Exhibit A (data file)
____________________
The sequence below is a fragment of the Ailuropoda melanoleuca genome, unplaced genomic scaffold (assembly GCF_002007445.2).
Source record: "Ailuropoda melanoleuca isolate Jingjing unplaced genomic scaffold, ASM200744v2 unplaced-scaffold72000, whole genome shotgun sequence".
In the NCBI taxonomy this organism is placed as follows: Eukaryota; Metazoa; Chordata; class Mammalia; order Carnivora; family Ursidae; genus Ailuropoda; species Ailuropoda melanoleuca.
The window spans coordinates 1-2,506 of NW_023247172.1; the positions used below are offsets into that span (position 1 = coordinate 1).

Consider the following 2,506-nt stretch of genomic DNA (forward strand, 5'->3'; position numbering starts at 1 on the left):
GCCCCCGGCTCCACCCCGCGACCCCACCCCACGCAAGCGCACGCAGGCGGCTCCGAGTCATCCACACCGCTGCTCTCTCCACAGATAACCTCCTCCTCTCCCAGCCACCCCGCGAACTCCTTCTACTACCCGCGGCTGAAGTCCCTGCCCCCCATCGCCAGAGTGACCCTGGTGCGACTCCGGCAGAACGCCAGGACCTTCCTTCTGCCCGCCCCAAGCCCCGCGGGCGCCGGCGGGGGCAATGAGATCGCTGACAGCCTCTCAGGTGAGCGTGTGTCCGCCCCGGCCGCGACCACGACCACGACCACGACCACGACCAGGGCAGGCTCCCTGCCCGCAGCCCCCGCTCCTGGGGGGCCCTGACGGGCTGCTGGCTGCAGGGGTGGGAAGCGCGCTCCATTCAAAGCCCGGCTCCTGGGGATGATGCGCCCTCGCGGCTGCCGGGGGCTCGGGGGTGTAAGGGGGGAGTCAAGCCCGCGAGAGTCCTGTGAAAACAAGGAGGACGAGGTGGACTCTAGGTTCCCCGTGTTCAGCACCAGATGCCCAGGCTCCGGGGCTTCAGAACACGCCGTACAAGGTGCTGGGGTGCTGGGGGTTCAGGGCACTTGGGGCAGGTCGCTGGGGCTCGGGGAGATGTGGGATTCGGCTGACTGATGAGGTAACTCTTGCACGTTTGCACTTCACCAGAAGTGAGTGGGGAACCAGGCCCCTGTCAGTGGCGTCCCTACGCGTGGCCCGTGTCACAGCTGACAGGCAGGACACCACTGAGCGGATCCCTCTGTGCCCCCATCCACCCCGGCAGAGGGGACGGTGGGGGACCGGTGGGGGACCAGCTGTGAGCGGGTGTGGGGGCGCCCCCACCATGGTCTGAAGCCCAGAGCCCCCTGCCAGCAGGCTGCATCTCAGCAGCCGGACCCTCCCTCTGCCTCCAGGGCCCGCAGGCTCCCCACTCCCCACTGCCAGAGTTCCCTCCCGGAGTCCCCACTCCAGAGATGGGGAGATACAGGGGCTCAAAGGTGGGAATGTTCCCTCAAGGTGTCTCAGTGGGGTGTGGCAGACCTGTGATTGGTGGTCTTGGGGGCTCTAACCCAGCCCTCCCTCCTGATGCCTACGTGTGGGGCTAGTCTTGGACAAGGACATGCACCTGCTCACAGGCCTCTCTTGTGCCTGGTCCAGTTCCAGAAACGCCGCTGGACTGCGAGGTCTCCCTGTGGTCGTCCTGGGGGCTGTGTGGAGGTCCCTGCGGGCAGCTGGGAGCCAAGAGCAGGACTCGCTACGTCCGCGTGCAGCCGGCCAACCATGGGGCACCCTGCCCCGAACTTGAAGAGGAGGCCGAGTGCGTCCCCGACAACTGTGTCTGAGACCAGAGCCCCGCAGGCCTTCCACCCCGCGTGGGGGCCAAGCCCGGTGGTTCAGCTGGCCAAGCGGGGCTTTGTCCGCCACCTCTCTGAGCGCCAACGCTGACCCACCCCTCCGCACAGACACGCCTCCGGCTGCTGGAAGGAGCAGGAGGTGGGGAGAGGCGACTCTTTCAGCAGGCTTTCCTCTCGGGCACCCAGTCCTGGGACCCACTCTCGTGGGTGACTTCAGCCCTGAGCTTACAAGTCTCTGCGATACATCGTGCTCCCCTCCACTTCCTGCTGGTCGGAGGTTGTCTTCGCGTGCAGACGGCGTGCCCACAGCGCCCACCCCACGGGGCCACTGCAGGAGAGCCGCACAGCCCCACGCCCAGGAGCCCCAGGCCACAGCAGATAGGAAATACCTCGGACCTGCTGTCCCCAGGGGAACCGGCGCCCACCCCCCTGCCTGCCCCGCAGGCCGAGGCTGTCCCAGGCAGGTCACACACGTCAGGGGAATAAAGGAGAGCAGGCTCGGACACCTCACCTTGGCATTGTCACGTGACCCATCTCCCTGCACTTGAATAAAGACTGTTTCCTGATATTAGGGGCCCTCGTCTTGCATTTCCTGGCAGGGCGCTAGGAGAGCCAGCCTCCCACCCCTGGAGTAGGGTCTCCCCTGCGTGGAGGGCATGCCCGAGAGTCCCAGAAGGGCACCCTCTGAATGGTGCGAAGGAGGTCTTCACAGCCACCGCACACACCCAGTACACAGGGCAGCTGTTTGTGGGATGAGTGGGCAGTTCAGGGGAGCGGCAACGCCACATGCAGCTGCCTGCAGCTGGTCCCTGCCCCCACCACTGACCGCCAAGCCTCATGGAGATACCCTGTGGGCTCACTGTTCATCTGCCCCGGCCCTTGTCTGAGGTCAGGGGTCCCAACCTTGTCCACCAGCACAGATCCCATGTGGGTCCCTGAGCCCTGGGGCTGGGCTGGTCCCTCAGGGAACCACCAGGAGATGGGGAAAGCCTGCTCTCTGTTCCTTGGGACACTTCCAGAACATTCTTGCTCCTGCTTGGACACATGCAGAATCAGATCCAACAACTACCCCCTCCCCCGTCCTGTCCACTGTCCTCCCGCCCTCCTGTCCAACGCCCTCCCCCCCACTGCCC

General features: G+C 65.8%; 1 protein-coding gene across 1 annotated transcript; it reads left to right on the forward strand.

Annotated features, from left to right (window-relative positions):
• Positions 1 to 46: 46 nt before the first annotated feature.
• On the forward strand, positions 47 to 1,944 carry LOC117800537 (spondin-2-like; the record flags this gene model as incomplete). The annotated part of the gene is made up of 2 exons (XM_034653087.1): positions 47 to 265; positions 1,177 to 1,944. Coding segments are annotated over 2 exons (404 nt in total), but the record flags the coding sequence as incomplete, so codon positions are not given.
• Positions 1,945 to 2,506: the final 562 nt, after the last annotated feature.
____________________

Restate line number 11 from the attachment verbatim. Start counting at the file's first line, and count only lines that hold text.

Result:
• Positions 1,945 to 2,506: the final 562 nt, after the last annotated feature.